Monthly Archives: August 2013

After The Fire” – Roger Daltrey (and Pete Townshend)

There are few combinations in rock music better than Pete Townshend and Roger Daltrey. Much to Pete’s chagrin at times, Roger is often the better singer of his songs. There is something about this pairing which is both powerful and remarkable at the same time. You have one of the most thoughtful songwriters in rock & roll music history combined with probably the most potent lead singer. The creative tension is sometimes palpable and there is a sense that these two make each other better whether they like it or not. It is sometimes awe inspiring how Roger can give voice to Pete’s songs. Continue reading

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“Show Me” – The Pretenders

The Pretenders are a great band. They have a wonderful catalogue of music spanning many decades. I’ve always felt that Chrissie Hynde is underrated as a songwriter. She is a very talented artist who explores all aspects of life and relationships. Her songs are very good at making you “feel” something. In addition, very few bands can match their versatility. Whether it’s a ballad that touches your soul, the title track of a film score, a remake of a classic hit that improves with her interpretation, a straight ahead fun rock & roll song or a harder edged piece that reflects the more primal side of human nature, she puts her heart and soul into the art form and it shows. Continue reading

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“Ripple” – The Grateful Dead

I must admit to not being all that familiar with the Grateful Dead when I was younger. It just didn’t seem to be my scene. However, as I’ve aged I’ve grown an appreciation for their music and overall vibe. There is something to be said for not bowing to convention and living your life the way you want to regardless of what others may think. It may have been a “long strange trip” for all those involved but there is a definite poetry and sense of contentedness to their songs. The connection between the band and their supporters is about as strong as I’ve ever seen. So strong in fact, that the line between artist and fan seems blurry at best. They almost operated as one unit with Jerry Garcia serving in the role of Zen Master. Continue reading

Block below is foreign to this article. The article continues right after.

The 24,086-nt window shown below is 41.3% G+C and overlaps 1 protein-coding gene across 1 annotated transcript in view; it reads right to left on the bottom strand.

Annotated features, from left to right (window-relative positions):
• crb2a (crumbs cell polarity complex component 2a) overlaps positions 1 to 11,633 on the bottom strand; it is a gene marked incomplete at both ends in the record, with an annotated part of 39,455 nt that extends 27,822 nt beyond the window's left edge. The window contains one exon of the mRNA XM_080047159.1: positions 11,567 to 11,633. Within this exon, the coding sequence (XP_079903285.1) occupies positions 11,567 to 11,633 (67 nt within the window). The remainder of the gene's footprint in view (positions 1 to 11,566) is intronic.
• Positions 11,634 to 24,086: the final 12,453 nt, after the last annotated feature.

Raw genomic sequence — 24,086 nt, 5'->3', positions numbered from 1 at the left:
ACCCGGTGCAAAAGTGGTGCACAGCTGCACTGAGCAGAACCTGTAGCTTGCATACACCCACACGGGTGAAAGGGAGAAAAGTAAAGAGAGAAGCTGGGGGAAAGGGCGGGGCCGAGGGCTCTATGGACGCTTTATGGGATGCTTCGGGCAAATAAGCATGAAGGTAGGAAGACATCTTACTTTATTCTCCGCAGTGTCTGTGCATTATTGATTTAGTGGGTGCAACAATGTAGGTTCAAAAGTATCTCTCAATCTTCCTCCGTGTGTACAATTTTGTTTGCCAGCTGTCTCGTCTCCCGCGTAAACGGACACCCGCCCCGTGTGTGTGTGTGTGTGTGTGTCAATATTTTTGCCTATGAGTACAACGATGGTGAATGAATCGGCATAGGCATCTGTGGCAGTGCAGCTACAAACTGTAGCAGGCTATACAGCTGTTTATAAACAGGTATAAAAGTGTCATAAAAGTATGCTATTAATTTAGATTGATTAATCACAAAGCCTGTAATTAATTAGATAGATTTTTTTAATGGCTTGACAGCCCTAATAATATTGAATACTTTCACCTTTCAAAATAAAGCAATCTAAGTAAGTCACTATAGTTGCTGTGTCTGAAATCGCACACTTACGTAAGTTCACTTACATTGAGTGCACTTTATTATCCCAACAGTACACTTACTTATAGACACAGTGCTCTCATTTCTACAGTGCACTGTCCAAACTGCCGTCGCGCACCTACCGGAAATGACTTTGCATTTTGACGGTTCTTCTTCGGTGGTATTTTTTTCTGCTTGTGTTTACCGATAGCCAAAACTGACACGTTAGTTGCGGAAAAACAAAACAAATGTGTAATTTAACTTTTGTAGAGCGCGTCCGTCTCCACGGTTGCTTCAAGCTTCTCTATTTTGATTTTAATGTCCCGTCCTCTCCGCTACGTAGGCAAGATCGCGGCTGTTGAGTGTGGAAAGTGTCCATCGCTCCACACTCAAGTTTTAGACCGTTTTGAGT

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“Happiness” – The Blue Nile

Paul Buchanan of The Blue Nile has one of the most distinctive voices in music. His heartfelt approach to songwriting and singing is something special to behold. He is also a notorious perfectionist sometimes taking as long as 7 years to complete an album. His bandmates, Robert Bell and Paul Joseph Moore share his convictions about their craftsmanship. It feels like every single note is carefully thought out and played to perfection. They also never feel the need to show off or dazzle you with their abilities, but rather keep it simple, beautiful and melodic. It’s clear that as they age and grow musically they’ve come to appreciate the concept that less is more. When I first heard the band in the early 1980s it was like nothing I had heard before. Their debut album, A Walk Across The Rooftops, challenged conventional music at the time and still do this day makes me wonder how they put some of the songs together. Continue reading

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“100 Years” – Five For Fighting

There is a rare breed of songwriter who arrives at a certain point and time and he/she runs off a string of hits which is hard to imagine. They get the timing just right. Five For Fighting is such a band and what’s even more impressive is the content and thought behind the songs. These aren’t formulaic pop compositions with unremarkable lyrics. They also aren’t mostly computer generated tunes that simply replicate different versions of the same beat or riff. John Ondrasik is a serious songwriter with great talent who has something important he wants to say. His wisdom seems to be way beyond his years, but all good composers have that air about them. Continue reading

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“Wake Up Everybody” – Harold Melvin & The Bluenotes

I have always had a soft spot for R&B and soul music from the late 60s and 70s. Some of the best songs of the last 50 years were written and sung by artists from that period and genre. There was real emotion and inspiration running through the music. Whether it was simple love songs or deeper social content, the songs were well crafted and the harmonies and melodies sublime. There were also very few computers and limited editing equipment to make up for a lack of ability. As a result, true talent rose to the surface. I can still remember waiting impatiently for Soul Train to come on and listen to some of my favorite bands and singers. Continue reading

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“Time Has Got Nothing To Do With It” – Peter Murphy

was never much into the Goth music scene, but did appreciate some of the bands who came out of it. Bauhaus was one of those bands. The lead singer, Peter Murphy went solo in 1983 and his second album called Love Hysteria still holds up pretty well. There is not one weak song in the mix and the production was pretty impressive for that time. He has released a number of CDs since then and occasionally reunites with Bauhaus and tours with Nine Inch Nails. All of these artistic eforts have been thoughtful albeit sometimes esoteric musical journeys for the artist and his fans.
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